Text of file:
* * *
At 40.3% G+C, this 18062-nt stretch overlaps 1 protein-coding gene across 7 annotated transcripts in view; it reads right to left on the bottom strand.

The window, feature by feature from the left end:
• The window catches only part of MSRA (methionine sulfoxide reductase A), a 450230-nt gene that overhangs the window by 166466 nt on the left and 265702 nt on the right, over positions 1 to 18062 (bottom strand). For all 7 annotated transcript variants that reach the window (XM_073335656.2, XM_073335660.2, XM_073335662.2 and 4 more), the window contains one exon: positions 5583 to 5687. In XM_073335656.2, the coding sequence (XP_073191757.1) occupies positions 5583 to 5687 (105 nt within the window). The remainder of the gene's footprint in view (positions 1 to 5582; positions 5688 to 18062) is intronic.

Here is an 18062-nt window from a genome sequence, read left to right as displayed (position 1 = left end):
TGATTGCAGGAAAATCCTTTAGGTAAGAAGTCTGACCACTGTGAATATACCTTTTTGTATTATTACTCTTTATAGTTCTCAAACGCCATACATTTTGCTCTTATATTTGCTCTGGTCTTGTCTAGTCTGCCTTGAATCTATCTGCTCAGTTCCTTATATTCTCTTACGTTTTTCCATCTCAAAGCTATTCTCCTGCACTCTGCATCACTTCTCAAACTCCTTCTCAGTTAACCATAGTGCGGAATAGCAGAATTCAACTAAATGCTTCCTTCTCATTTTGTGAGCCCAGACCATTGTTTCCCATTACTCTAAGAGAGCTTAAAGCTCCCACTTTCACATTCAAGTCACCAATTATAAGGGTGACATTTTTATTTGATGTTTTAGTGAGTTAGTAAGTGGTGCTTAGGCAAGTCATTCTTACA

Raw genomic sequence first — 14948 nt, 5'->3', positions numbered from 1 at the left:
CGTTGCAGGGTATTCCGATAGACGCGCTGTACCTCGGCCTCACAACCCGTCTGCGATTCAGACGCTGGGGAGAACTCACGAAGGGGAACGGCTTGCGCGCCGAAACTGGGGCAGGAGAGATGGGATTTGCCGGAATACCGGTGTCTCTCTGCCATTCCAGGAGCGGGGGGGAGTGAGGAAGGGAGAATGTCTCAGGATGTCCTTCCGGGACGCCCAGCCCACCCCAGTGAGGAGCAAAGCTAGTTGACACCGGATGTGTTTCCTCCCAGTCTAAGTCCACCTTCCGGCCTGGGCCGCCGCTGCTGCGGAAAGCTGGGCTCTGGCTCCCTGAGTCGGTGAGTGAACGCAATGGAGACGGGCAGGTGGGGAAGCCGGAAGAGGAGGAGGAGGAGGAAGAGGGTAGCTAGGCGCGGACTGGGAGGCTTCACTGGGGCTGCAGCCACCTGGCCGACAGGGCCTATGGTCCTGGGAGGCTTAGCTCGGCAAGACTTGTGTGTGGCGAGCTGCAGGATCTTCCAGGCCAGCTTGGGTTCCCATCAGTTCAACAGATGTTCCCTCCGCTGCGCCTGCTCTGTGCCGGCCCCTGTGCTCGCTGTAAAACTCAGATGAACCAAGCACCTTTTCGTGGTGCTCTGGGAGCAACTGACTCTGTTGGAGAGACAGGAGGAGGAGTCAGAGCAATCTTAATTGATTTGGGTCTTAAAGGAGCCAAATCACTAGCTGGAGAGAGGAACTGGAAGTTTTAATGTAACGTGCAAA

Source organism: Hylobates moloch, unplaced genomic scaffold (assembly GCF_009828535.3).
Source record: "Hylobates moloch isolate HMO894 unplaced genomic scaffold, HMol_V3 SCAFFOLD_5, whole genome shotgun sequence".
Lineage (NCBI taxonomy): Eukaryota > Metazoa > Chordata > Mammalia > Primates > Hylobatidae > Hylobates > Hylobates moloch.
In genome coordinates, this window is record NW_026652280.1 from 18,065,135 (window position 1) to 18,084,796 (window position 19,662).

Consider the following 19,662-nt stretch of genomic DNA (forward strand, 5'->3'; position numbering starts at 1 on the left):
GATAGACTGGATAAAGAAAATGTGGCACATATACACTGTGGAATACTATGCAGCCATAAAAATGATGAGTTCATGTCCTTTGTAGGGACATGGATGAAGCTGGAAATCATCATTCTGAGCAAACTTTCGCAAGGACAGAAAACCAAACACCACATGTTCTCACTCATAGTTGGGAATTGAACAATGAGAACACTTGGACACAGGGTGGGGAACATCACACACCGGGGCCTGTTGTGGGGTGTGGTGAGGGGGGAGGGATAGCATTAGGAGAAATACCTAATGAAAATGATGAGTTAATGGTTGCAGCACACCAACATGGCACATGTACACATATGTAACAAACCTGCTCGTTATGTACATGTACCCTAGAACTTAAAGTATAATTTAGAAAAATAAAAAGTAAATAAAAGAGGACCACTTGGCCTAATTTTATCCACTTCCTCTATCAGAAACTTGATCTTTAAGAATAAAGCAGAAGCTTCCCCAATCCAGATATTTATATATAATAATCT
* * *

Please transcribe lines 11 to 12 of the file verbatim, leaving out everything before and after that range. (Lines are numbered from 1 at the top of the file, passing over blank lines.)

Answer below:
In genome coordinates, this window is record NW_026652280.1 from 18,065,135 (window position 1) to 18,084,796 (window position 19,662).

Consider the following 19,662-nt stretch of genomic DNA (forward strand, 5'->3'; position numbering starts at 1 on the left):